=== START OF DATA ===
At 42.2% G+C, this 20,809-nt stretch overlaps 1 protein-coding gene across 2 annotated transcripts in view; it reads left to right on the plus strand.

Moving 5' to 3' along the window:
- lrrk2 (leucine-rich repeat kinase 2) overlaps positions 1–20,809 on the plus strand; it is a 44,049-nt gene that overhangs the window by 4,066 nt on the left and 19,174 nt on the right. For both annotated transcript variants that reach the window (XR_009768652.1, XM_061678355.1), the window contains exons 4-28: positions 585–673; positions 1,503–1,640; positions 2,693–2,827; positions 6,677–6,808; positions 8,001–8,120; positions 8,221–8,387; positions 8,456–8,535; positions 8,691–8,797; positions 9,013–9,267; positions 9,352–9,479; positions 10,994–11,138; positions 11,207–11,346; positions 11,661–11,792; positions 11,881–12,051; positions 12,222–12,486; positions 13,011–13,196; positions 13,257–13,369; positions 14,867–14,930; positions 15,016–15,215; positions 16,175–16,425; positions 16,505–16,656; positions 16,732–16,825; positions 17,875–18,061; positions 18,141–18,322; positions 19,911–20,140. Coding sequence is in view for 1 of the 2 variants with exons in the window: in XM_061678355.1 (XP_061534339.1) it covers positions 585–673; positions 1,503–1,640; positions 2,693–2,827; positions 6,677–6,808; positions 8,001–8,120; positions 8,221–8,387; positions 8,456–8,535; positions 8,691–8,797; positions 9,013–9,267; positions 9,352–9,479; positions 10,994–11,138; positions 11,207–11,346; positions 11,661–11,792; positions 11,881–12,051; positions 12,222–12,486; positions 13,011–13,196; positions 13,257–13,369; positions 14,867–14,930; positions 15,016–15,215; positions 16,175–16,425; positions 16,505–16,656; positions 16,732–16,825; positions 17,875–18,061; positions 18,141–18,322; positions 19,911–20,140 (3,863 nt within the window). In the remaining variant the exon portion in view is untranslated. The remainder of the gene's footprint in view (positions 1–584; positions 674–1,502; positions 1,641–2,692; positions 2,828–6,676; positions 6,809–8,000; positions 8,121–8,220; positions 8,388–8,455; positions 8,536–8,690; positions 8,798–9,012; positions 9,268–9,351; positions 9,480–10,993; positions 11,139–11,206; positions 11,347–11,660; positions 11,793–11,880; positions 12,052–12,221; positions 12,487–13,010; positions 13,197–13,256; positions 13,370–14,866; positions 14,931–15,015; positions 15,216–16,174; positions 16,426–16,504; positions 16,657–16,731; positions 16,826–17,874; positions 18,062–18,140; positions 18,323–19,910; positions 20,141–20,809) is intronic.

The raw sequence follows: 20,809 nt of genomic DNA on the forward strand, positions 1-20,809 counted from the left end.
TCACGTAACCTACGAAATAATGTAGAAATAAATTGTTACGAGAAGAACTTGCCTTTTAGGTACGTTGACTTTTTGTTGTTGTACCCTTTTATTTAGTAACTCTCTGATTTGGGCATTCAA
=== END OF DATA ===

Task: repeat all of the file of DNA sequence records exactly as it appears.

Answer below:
At 42.2% G+C, this 20,809-nt stretch overlaps 1 protein-coding gene across 2 annotated transcripts in view; it reads left to right on the plus strand.

Moving 5' to 3' along the window:
- lrrk2 (leucine-rich repeat kinase 2) overlaps positions 1–20,809 on the plus strand; it is a 44,049-nt gene that overhangs the window by 4,066 nt on the left and 19,174 nt on the right. For both annotated transcript variants that reach the window (XR_009768652.1, XM_061678355.1), the window contains exons 4-28: positions 585–673; positions 1,503–1,640; positions 2,693–2,827; positions 6,677–6,808; positions 8,001–8,120; positions 8,221–8,387; positions 8,456–8,535; positions 8,691–8,797; positions 9,013–9,267; positions 9,352–9,479; positions 10,994–11,138; positions 11,207–11,346; positions 11,661–11,792; positions 11,881–12,051; positions 12,222–12,486; positions 13,011–13,196; positions 13,257–13,369; positions 14,867–14,930; positions 15,016–15,215; positions 16,175–16,425; positions 16,505–16,656; positions 16,732–16,825; positions 17,875–18,061; positions 18,141–18,322; positions 19,911–20,140. Coding sequence is in view for 1 of the 2 variants with exons in the window: in XM_061678355.1 (XP_061534339.1) it covers positions 585–673; positions 1,503–1,640; positions 2,693–2,827; positions 6,677–6,808; positions 8,001–8,120; positions 8,221–8,387; positions 8,456–8,535; positions 8,691–8,797; positions 9,013–9,267; positions 9,352–9,479; positions 10,994–11,138; positions 11,207–11,346; positions 11,661–11,792; positions 11,881–12,051; positions 12,222–12,486; positions 13,011–13,196; positions 13,257–13,369; positions 14,867–14,930; positions 15,016–15,215; positions 16,175–16,425; positions 16,505–16,656; positions 16,732–16,825; positions 17,875–18,061; positions 18,141–18,322; positions 19,911–20,140 (3,863 nt within the window). In the remaining variant the exon portion in view is untranslated. The remainder of the gene's footprint in view (positions 1–584; positions 674–1,502; positions 1,641–2,692; positions 2,828–6,676; positions 6,809–8,000; positions 8,121–8,220; positions 8,388–8,455; positions 8,536–8,690; positions 8,798–9,012; positions 9,268–9,351; positions 9,480–10,993; positions 11,139–11,206; positions 11,347–11,660; positions 11,793–11,880; positions 12,052–12,221; positions 12,487–13,010; positions 13,197–13,256; positions 13,370–14,866; positions 14,931–15,015; positions 15,216–16,174; positions 16,426–16,504; positions 16,657–16,731; positions 16,826–17,874; positions 18,062–18,140; positions 18,323–19,910; positions 20,141–20,809) is intronic.

The raw sequence follows: 20,809 nt of genomic DNA on the forward strand, positions 1-20,809 counted from the left end.
TCACGTAACCTACGAAATAATGTAGAAATAAATTGTTACGAGAAGAACTTGCCTTTTAGGTACGTTGACTTTTTGTTGTTGTACCCTTTTATTTAGTAACTCTCTGATTTGGGCATTCAA